You might be aware of the wrongful death lawsuit filed by a Maryland couple in October against an energy drink manufacturer. The couple’s 14-year-old died after drinking two 24-ounce energy drinks within 48 hours. Sadly, it isn’t the first such incident. The Food and Drug Administration (FDA) is investigating reports of five deaths and a nonfatal heart attack among people who drank high-caffeine energy drinks made by the same company.

I think many people don’t realize that energy drinks are sold as nutritional supplements; they are not regulated as food. Thus, their content and purity cannot be ensured. Consuming them might lead to adverse side-effects, potentially harmful interactions with prescription medications (particularly stimulant medications used to treat ADHD) or positive drug tests.

By law (Dietary Supplement Health and Education Act of 1994), the manufacturer is responsible for ensuring that its dietary supplement products are safe before they are marketed. Unlike drug products that must be proven safe and effective for their intended use before marketing, there are no provisions in the law for the FDA to “approve” dietary supplements for safety or effectiveness before they reach the consumer. Under the 1994 law, once the product is marketed, the FDA has the responsibility to show a dietary supplement is “unsafe” before it can take action to restrict the product’s use or removal from the marketplace.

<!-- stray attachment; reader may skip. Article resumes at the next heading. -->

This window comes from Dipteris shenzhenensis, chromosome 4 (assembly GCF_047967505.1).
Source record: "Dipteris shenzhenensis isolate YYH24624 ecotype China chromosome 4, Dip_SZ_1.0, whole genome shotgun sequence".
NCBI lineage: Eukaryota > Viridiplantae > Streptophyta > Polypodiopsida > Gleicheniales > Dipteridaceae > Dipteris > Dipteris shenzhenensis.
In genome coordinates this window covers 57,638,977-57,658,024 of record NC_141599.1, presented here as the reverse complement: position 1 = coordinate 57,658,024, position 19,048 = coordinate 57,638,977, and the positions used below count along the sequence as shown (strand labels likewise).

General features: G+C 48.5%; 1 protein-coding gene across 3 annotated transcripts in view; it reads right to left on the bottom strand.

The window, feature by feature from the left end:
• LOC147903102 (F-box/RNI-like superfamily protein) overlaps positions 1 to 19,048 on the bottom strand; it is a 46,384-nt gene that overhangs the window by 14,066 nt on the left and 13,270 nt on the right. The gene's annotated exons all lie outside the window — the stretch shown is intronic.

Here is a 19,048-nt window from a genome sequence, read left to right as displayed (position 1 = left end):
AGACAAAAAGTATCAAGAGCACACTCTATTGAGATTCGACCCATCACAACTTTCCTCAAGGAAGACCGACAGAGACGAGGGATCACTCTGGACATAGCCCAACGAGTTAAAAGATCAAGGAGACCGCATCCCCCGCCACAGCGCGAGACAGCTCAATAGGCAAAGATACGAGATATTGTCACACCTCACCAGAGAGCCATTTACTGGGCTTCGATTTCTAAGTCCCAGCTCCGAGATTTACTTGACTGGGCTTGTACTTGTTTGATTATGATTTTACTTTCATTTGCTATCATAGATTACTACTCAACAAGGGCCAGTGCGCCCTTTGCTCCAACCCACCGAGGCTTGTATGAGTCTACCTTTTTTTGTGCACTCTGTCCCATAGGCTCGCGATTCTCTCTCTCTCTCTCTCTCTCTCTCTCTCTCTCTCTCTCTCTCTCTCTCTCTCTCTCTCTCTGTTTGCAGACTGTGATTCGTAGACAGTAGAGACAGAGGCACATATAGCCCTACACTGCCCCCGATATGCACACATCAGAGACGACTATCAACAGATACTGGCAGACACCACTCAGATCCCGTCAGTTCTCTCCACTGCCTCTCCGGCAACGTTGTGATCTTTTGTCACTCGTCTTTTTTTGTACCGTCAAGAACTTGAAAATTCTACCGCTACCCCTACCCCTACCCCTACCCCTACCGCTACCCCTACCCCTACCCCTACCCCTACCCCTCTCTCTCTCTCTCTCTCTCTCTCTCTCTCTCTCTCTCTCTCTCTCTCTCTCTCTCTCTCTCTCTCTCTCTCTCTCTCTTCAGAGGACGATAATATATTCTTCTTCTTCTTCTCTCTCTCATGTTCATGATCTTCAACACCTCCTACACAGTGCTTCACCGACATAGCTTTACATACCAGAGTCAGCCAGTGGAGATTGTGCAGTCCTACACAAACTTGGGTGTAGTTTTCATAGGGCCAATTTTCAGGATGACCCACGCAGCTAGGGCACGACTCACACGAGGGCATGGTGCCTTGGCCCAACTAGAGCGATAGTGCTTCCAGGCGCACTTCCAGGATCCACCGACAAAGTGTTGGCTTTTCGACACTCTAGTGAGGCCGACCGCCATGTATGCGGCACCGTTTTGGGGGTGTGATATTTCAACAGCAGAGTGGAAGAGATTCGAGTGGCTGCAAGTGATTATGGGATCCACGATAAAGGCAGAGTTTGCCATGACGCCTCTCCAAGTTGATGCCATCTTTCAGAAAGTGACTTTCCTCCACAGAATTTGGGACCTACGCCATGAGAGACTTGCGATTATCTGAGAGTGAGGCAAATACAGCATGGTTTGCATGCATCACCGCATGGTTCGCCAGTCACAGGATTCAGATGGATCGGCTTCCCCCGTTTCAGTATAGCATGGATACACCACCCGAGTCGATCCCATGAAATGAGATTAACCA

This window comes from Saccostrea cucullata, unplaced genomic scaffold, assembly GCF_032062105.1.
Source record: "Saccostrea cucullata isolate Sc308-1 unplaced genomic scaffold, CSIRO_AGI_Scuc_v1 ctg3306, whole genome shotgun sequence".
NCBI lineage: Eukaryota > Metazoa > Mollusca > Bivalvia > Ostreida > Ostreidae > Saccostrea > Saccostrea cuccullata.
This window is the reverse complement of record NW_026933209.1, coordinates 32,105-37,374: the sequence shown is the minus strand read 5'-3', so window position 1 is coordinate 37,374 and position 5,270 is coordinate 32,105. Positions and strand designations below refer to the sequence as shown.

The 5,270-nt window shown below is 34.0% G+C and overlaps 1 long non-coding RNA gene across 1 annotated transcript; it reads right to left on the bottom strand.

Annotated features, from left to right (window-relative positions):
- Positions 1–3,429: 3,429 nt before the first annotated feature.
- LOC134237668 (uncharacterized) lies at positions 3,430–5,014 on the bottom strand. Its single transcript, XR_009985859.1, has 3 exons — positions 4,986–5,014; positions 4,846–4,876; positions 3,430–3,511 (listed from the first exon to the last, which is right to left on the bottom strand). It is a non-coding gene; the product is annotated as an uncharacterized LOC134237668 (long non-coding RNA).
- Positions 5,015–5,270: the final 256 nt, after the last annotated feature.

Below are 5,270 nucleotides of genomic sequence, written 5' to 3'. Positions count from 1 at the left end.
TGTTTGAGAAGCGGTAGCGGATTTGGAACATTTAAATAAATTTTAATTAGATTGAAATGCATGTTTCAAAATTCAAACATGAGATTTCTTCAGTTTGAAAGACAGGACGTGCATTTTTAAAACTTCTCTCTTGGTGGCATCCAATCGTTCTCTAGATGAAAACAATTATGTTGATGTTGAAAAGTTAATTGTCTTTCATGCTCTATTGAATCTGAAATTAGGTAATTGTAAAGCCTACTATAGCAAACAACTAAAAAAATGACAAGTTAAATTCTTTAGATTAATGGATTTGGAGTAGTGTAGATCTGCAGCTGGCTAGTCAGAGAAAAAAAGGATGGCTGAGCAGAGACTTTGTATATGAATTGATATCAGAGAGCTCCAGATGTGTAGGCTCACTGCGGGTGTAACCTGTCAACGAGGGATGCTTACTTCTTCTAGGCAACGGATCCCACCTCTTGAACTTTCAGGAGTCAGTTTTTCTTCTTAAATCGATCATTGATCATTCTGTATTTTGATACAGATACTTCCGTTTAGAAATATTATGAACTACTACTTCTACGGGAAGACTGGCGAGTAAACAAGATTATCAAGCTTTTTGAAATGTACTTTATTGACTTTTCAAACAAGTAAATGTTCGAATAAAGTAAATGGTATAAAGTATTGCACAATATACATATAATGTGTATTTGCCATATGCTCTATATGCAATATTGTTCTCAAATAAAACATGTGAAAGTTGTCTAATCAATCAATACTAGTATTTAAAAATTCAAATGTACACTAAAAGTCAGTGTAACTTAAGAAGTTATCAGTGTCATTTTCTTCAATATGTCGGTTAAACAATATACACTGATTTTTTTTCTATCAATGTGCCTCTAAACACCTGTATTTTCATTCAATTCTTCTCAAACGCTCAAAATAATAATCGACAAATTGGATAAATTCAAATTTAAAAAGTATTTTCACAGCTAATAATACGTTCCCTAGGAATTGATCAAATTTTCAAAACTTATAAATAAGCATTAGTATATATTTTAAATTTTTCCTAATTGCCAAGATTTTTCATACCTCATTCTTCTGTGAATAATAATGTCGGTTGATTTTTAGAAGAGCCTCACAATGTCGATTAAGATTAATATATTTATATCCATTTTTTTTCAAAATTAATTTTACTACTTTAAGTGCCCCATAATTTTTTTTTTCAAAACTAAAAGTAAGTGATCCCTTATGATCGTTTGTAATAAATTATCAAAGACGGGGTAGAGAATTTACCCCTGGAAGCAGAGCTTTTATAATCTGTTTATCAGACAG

What ingredients are found in energy drinks?  

• Carbohydrates — Most energy drinks have 18 to 25 grams of carbohydrates per 8 ounces. The high carbohydrate concentration will inhibit absorption of fluid in the gastrointestinal tract.

• Caffeine — Nearly all energy drinks contain some amount of “natural” or synthetic caffeine. The caffeine concentration might range from the equivalent to an 8-ounce cup of coffee (85 mg) to more than twice that amount.

• Herbs — Many energy drinks include herbal forms of caffeine such as guarana seeds, kola nuts and Yerba mate leaves. The “performance-enhancing” effects and health benefits of many herbs have not been well-established by scientific studies.

• Vitamins — Vitamins are essential nutrients that contribute to a healthy life. Although most people get all the vitamins they need from the foods they eat, many people choose to take supplemental vitamins as part of their health routine.

• Protein and amino acids — Protein is a part of every cell in your body. Protein and amino acids are used for growth and to repair body tissue, build muscle, regulate body functions and for energy. 

• Other ingredients — With the hundreds of energy drink brands that are available, the potential ingredients they might contain are virtually unlimited.  

What are the possible effects of using energy drinks?

The high amount of caffeine in an energy drink can cause light headedness, tremors, rapid heartbeat, nausea and insomnia. The high amount of caffeine and sugar causes the stomach to empty slower, causing cramps, bloating and diarrhea. In extreme cases, it has been reported some patients brought to the emergency room have had strokes, heart attacks, seizures and even died.    

If you are a parent, I urge you to talk to your children, especially teenagers, about the dangers of consuming energy drinks. Remind them that a great way to feel good is to combine eating healthful foods, drinking water, exercising regularly and getting plenty of sleep.

Rebecca McFarland is the family and consumer sciences extension agent for Frontier Extension District No. 11, which serves Franklin County. For more information or questions about food safety, call her at (785) 229-3520 or email rmcfarla@ksu.edu